“It is no longer a question of if we will need to colonize other planets, but a question of when,” says Alexandra Radlińska, assistant professor of civil engineering at Penn State University.
In order to give future space colonists a “concrete advantage,” Penn State researchers are collaborating with astronauts onboard the International Space Station (ISS) to study concrete in microgravity.
Concrete is strong and durable enough to offer protection from meteorites and cosmic radiation.
What’s more, it may actually be possible to make concrete from materials that are already available on other planets, including Mars.
In order to take advantage of concrete’s potential for use in infrastructure on other planets, the research team is studying how cement, an important ingredient in concrete, solidifies when it’s not subject to gravity.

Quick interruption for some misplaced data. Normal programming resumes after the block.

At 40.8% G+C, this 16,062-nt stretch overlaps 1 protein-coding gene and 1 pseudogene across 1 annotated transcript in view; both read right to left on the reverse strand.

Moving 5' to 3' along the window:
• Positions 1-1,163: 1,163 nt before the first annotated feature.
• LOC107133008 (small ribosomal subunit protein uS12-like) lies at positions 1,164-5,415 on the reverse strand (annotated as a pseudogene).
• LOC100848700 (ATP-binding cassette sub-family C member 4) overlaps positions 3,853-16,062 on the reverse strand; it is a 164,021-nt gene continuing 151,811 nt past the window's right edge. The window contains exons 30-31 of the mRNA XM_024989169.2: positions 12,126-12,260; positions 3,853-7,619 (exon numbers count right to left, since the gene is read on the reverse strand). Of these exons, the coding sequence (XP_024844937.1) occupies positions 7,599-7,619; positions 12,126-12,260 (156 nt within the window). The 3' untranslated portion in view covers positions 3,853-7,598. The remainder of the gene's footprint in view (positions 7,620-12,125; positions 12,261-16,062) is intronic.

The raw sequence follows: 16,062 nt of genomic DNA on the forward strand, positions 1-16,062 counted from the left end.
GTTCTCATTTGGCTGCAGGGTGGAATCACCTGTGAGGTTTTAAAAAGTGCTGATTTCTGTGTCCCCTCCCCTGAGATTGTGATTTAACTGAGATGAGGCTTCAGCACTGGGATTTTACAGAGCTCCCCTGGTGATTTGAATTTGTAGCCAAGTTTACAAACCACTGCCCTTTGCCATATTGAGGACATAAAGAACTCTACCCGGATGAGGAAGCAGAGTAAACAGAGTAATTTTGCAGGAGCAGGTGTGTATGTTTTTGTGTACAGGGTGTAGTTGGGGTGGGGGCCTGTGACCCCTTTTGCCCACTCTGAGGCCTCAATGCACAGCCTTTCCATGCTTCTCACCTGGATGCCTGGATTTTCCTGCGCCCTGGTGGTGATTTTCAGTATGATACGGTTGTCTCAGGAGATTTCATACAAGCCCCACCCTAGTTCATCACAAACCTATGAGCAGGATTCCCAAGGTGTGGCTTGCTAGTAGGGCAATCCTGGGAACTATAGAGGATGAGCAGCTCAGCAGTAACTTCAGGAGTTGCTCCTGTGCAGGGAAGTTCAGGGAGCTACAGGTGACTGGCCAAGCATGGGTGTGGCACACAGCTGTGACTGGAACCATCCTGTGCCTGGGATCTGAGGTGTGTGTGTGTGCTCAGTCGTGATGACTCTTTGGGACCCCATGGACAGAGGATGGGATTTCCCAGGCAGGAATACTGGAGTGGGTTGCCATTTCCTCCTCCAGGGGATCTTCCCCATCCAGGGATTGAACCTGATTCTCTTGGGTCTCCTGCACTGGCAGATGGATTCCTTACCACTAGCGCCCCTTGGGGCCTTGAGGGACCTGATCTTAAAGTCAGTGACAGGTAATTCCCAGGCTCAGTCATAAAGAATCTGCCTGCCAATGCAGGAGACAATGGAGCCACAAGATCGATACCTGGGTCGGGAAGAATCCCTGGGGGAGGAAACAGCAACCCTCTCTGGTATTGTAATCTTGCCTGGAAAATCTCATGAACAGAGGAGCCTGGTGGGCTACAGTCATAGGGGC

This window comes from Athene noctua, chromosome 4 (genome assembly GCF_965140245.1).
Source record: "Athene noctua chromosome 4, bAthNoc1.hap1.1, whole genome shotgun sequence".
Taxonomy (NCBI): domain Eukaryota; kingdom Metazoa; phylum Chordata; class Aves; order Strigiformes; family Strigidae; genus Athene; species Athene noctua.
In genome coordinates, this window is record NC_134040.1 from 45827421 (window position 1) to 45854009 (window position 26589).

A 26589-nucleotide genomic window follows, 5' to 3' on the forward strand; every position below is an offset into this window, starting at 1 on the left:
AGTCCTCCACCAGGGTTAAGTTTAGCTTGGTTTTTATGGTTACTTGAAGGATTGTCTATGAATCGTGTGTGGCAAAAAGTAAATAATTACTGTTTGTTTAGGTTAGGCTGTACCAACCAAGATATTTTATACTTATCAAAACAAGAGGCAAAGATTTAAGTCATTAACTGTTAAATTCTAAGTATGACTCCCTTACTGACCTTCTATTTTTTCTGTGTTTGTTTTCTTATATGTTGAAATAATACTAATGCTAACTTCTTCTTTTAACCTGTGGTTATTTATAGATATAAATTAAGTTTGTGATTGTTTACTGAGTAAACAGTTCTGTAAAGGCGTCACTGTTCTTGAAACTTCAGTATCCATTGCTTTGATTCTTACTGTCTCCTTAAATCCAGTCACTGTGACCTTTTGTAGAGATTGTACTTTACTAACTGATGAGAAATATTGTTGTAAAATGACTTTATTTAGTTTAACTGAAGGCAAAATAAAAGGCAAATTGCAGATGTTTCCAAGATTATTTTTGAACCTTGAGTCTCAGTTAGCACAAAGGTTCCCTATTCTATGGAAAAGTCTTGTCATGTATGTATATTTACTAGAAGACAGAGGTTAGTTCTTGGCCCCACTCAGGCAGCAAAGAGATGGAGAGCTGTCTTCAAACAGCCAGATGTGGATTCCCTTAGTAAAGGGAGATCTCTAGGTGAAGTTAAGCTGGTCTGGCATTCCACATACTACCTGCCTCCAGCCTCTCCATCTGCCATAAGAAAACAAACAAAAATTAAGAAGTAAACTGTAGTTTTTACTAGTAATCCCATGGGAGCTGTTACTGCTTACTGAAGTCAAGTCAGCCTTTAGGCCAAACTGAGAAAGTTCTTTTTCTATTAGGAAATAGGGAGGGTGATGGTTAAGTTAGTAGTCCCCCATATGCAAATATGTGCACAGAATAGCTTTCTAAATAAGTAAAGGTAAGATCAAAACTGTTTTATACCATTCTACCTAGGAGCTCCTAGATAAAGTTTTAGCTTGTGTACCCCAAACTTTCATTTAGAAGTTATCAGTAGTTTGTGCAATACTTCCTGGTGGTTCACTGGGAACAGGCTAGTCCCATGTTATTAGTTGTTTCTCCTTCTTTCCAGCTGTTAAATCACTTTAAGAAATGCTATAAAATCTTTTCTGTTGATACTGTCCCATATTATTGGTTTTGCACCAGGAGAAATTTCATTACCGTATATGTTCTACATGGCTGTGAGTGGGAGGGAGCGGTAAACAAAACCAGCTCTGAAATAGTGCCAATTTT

Once the team has a better understanding of how traditional, Earth-based cement solidifies in microgravity, they’ll begin exploring how to create concrete using materials indigenous to Mars.
Ultimately, the results of these studies could help determine how to create habitable structures on Mars and other planets.
The research has Earthbound implications, too. Studying the solidification of cement could help improve the environmental sustainability of Earth-manufactured concrete. Concrete is the most widely used building material on the planet—with 10 billion tons produced each year—meaning that even small improvements in its manufacturing process can have a major impact.
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